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The Other Bee Die-Off: Why Wild And Native Bees Are Important Too

Honeybees get the attention but wild bees are also disappearing at a startling rate–and we need to pay attention.

The Other Bee Die-Off: Why Wild And Native Bees Are Important Too
What’s killing wild bees? [Top Photo: Flickr user Kristaps Bergfelds]

Honeybees have been dying off in great numbers in recent years. We don’t know for sure what causes “colony collapse disorder”–a hive die-off phenomenon that may (or may not) be caused by chemicals in the environment, or, possibly, just a virus. But we do know that it’s a threat to the wider ecosystem. The Obama Administration estimates honeybees alone are worth $15 billion a year to the agricultural economy, such is their role in pollinating all kinds of important plants.

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Honeybees, though, aren’t the only kind of bee out there, and there are indications that the 4,000 or so other types of native or wild bees in America are also at risk (though perhaps not to the same dramatic extent). A new paper shows that wild bees are dying off in places where we really need them, such as in the farm belts of California’s Central Valley and the Midwest.

The University of Vermont

The researchers say wild bee populations declined in 23% of the U.S. between 2008 and 2013, and that 39% of areas that depend most on wild bees face a “mismatch” between demand for pollination and not enough bees. Using a statistical model, the study presents a first-of-its-kind national picture of wild bee loss, and shows where that loss is most serious–for example, areas where pollinator-dependent crops grow.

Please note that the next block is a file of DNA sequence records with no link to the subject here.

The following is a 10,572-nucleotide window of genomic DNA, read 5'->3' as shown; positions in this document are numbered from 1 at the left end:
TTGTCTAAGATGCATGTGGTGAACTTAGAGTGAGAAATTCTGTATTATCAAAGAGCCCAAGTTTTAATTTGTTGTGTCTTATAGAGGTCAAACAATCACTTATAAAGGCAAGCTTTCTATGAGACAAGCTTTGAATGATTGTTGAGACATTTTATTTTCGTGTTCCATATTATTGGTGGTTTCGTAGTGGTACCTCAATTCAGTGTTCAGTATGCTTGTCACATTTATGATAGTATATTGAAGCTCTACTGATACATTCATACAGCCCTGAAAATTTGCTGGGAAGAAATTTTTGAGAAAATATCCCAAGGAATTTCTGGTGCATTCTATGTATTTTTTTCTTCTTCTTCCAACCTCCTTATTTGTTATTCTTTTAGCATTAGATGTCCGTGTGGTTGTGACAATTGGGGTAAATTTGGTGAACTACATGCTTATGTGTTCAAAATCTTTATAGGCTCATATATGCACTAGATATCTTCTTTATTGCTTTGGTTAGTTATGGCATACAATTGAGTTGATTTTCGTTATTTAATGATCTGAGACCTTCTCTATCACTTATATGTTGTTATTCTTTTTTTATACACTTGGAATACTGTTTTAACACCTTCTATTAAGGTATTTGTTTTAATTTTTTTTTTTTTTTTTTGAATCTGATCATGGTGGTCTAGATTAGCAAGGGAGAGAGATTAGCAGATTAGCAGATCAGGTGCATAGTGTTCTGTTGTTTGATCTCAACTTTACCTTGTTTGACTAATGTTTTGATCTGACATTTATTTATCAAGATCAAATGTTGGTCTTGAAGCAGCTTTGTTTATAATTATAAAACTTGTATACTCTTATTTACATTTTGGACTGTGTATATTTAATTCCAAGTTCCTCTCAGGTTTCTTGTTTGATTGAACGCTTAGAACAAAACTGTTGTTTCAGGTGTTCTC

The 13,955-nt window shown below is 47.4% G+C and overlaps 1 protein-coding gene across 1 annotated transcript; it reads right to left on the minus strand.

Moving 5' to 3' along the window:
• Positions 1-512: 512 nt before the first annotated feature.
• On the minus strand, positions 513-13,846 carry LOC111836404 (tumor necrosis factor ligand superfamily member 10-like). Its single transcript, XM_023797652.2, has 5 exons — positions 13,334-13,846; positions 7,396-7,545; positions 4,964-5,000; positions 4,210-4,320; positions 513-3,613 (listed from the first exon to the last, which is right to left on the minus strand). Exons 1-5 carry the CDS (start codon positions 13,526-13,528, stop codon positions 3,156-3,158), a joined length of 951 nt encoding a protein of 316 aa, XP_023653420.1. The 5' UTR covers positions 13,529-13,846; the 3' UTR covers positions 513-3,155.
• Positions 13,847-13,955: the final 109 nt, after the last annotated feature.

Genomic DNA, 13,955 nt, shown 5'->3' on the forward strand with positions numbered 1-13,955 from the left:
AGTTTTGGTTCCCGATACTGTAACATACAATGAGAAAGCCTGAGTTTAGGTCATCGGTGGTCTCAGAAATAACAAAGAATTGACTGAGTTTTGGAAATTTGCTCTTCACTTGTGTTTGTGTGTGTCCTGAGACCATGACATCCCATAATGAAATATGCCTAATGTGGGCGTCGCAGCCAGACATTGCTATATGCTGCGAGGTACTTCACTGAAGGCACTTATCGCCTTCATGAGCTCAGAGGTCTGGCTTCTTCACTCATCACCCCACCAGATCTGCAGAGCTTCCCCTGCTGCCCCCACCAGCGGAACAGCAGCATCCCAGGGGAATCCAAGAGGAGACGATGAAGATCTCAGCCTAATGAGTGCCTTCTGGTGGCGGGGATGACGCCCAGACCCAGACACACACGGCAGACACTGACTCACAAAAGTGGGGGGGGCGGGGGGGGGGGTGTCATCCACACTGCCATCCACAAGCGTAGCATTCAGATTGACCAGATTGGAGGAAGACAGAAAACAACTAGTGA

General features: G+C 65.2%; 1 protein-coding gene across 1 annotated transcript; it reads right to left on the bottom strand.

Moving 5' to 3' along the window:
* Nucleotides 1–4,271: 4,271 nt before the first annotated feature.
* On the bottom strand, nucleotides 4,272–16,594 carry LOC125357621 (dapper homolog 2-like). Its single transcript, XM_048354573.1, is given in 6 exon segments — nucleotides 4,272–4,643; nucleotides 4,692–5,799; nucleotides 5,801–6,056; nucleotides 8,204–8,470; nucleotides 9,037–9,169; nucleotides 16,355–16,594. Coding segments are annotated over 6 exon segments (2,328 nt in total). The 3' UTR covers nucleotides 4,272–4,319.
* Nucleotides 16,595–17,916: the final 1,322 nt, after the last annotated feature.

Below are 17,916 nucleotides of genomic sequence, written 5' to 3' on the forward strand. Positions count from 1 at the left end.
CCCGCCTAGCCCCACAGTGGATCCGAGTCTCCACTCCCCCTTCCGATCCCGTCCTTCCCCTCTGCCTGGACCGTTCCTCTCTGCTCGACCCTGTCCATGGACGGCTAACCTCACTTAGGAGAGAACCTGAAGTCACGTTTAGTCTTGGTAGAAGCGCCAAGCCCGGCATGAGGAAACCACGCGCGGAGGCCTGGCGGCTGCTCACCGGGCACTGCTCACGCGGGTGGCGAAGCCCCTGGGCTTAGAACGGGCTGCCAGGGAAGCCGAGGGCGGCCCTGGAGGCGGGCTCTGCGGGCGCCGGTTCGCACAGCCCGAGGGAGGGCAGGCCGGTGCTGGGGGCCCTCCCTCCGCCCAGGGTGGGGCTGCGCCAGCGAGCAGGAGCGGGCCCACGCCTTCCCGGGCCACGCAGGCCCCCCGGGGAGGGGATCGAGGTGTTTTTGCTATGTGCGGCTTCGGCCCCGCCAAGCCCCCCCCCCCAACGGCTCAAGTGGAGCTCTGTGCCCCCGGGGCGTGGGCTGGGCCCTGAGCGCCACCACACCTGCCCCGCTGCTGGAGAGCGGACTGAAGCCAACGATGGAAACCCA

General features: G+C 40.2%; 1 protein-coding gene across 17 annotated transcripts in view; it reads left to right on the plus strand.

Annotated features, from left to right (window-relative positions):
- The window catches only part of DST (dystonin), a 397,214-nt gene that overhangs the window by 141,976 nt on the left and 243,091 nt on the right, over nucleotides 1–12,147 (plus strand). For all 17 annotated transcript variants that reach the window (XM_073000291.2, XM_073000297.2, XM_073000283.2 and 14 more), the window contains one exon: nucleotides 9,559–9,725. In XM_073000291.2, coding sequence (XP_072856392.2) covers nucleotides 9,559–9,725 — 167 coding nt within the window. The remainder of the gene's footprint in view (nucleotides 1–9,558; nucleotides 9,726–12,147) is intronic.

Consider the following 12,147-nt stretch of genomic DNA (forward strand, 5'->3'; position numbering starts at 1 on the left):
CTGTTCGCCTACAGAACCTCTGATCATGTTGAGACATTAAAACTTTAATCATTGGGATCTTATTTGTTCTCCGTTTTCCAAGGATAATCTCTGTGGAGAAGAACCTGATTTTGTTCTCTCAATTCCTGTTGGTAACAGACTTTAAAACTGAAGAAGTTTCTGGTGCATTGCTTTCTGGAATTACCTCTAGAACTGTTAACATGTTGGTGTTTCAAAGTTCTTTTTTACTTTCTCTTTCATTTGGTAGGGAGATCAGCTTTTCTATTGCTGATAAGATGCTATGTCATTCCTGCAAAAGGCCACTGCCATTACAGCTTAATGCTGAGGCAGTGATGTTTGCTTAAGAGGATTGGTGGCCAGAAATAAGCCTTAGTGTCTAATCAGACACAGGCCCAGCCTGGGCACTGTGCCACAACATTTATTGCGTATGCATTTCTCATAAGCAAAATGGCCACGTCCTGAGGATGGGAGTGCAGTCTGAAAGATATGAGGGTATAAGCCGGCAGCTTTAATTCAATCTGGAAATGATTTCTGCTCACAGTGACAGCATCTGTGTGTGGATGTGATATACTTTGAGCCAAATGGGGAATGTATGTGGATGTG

The paper identifies 139 counties in California, the Pacific Northwest, the upper Midwest and Great Plains, west Texas, and the southern Mississippi River valley where there’s both a need for the pollination services of wild bees and where there’s a significant decline in bee numbers. These areas are shown in the hotspots on the maps here.

The University of Vermont

Crops like pears, peaches, plums, and apples are most dependent on wild bee populations. But even less-dependent crops like soybeans, canola and cotton, when grown in sufficient quantities, feel the effect of fewer bees in the environment, the researchers say.

Less is known about the importance of wild bees as opposed to honeybees that tend to hog the spotlight. But one Cornell study from 2011 claims that wild bees are actually better pollinators and, collectively speaking, more numerous. The loss of wild bees is thought to be connected to a loss of habitats and particularly the conversion of land to intensive agriculture, like corn. Several states that have seen bee declines have seen spikes in corn production.

The researchers, who come from the University of Vermont and Michigan State, say policy-makers need to conserve bees in order to conserve crop yields. “Counties with mismatched levels of relative pollinator ‘supply’ and ‘demand’ warrant priority efforts to conserve and restore habitats for pollinators as well as other actions that can affect bees,” the paper says.

About the author

Ben Schiller is a New York staff writer for Fast Company. Previously, he edited a European management magazine and was a reporter in San Francisco, Prague, and Brussels.

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